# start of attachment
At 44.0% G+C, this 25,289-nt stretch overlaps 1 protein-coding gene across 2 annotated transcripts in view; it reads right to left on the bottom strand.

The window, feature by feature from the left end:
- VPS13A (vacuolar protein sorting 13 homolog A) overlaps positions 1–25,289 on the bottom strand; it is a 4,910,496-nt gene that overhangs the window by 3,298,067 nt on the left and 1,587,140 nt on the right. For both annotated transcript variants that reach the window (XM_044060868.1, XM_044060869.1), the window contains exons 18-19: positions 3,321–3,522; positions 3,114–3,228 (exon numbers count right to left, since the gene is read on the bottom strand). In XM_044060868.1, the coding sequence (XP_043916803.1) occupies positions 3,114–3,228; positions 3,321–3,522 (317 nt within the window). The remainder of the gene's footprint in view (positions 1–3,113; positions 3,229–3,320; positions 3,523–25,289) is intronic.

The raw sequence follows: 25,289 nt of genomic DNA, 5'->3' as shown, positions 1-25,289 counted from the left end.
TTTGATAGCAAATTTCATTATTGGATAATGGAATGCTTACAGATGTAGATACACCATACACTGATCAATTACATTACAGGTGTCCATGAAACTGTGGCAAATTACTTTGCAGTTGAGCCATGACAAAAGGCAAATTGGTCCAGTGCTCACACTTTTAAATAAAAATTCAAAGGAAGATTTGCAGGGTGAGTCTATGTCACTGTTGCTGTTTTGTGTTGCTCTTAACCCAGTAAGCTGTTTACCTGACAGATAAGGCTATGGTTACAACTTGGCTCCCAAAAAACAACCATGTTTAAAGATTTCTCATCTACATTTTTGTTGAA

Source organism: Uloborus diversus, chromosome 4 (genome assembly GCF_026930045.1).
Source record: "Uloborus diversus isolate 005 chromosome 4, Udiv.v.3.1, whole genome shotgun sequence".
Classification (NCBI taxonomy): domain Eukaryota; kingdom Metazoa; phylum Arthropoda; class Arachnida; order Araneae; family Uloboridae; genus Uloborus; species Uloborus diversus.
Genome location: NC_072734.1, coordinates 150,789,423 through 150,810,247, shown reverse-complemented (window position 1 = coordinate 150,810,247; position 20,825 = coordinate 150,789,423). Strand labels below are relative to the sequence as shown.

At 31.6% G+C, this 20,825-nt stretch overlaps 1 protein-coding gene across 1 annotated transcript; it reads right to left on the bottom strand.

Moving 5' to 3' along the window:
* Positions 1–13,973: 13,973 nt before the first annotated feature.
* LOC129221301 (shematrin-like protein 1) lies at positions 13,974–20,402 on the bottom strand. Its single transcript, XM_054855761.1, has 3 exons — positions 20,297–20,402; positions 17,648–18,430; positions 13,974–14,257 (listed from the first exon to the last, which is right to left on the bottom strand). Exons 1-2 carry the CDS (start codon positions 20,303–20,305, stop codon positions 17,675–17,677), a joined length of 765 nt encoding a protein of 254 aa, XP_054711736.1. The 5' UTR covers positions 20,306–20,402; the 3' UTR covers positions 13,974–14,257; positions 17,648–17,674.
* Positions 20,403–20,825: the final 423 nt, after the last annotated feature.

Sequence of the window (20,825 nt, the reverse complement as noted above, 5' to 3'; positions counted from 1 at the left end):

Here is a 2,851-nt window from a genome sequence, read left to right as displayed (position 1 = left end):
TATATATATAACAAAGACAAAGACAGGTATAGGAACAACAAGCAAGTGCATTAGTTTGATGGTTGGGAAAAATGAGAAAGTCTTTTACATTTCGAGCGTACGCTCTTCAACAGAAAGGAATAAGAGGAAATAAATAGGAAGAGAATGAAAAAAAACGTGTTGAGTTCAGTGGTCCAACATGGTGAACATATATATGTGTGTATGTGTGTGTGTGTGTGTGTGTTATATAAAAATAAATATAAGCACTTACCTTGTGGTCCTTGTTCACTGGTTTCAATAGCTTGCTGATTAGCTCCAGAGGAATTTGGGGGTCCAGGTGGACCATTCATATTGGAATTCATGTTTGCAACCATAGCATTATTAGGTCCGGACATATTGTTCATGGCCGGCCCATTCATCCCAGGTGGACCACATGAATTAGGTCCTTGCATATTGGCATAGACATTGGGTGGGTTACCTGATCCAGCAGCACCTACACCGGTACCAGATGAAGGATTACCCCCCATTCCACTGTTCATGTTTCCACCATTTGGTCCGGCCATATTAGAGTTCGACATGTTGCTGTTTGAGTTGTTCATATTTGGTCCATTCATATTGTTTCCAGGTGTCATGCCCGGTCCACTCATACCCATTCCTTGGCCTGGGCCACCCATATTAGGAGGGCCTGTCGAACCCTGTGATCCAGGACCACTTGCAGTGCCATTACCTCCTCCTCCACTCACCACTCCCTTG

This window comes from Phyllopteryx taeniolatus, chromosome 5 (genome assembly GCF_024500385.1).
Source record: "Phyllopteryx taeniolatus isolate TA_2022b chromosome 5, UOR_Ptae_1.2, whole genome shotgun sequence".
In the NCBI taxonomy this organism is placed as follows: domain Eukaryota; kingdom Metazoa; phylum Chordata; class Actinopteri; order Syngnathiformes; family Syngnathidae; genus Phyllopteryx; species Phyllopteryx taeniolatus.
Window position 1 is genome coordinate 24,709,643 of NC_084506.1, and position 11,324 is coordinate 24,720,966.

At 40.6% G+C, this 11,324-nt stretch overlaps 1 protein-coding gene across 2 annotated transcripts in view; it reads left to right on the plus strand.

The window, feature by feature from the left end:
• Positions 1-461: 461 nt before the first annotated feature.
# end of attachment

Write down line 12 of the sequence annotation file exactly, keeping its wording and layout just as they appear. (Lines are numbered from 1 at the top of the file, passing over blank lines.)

* Positions 1–13,973: 13,973 nt before the first annotated feature.